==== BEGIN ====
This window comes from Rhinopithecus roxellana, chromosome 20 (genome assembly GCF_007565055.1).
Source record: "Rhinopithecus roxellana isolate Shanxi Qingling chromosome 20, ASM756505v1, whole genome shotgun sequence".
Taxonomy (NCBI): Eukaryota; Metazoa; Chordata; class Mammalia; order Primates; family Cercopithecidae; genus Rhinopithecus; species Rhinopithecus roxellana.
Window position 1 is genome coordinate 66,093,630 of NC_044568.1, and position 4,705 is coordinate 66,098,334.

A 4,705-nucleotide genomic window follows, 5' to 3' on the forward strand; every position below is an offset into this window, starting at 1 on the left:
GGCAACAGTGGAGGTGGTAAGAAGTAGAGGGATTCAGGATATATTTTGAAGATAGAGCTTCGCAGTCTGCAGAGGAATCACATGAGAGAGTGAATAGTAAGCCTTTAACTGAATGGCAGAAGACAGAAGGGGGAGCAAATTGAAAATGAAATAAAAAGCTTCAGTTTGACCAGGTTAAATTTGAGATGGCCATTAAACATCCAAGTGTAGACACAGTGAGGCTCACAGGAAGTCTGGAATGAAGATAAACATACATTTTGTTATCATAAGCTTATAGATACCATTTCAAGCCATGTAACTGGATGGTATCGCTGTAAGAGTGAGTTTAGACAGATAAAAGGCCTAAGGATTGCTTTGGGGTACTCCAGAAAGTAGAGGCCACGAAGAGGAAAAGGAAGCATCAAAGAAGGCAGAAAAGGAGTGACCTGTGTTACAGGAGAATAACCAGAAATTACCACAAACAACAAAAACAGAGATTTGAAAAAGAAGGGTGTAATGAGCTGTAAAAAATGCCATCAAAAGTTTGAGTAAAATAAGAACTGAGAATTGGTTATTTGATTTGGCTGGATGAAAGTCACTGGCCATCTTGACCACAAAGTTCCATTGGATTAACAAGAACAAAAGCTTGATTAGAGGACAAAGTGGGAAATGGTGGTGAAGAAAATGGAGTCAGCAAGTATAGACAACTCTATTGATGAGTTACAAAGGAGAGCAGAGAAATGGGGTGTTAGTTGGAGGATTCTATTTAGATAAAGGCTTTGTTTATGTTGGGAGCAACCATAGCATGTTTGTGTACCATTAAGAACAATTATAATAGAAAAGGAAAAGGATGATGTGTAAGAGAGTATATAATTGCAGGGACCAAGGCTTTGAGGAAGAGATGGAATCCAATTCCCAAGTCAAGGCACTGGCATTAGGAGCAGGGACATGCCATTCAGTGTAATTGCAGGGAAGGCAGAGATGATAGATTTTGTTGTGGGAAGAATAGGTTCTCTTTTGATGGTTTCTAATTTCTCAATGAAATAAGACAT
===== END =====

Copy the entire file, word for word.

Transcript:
This window comes from Rhinopithecus roxellana, chromosome 20 (genome assembly GCF_007565055.1).
Source record: "Rhinopithecus roxellana isolate Shanxi Qingling chromosome 20, ASM756505v1, whole genome shotgun sequence".
Taxonomy (NCBI): Eukaryota; Metazoa; Chordata; class Mammalia; order Primates; family Cercopithecidae; genus Rhinopithecus; species Rhinopithecus roxellana.
Window position 1 is genome coordinate 66,093,630 of NC_044568.1, and position 4,705 is coordinate 66,098,334.

A 4,705-nucleotide genomic window follows, 5' to 3' on the forward strand; every position below is an offset into this window, starting at 1 on the left:
GGCAACAGTGGAGGTGGTAAGAAGTAGAGGGATTCAGGATATATTTTGAAGATAGAGCTTCGCAGTCTGCAGAGGAATCACATGAGAGAGTGAATAGTAAGCCTTTAACTGAATGGCAGAAGACAGAAGGGGGAGCAAATTGAAAATGAAATAAAAAGCTTCAGTTTGACCAGGTTAAATTTGAGATGGCCATTAAACATCCAAGTGTAGACACAGTGAGGCTCACAGGAAGTCTGGAATGAAGATAAACATACATTTTGTTATCATAAGCTTATAGATACCATTTCAAGCCATGTAACTGGATGGTATCGCTGTAAGAGTGAGTTTAGACAGATAAAAGGCCTAAGGATTGCTTTGGGGTACTCCAGAAAGTAGAGGCCACGAAGAGGAAAAGGAAGCATCAAAGAAGGCAGAAAAGGAGTGACCTGTGTTACAGGAGAATAACCAGAAATTACCACAAACAACAAAAACAGAGATTTGAAAAAGAAGGGTGTAATGAGCTGTAAAAAATGCCATCAAAAGTTTGAGTAAAATAAGAACTGAGAATTGGTTATTTGATTTGGCTGGATGAAAGTCACTGGCCATCTTGACCACAAAGTTCCATTGGATTAACAAGAACAAAAGCTTGATTAGAGGACAAAGTGGGAAATGGTGGTGAAGAAAATGGAGTCAGCAAGTATAGACAACTCTATTGATGAGTTACAAAGGAGAGCAGAGAAATGGGGTGTTAGTTGGAGGATTCTATTTAGATAAAGGCTTTGTTTATGTTGGGAGCAACCATAGCATGTTTGTGTACCATTAAGAACAATTATAATAGAAAAGGAAAAGGATGATGTGTAAGAGAGTATATAATTGCAGGGACCAAGGCTTTGAGGAAGAGATGGAATCCAATTCCCAAGTCAAGGCACTGGCATTAGGAGCAGGGACATGCCATTCAGTGTAATTGCAGGGAAGGCAGAGATGATAGATTTTGTTGTGGGAAGAATAGGTTCTCTTTTGATGGTTTCTAATTTCTCAATGAAATAAGACAT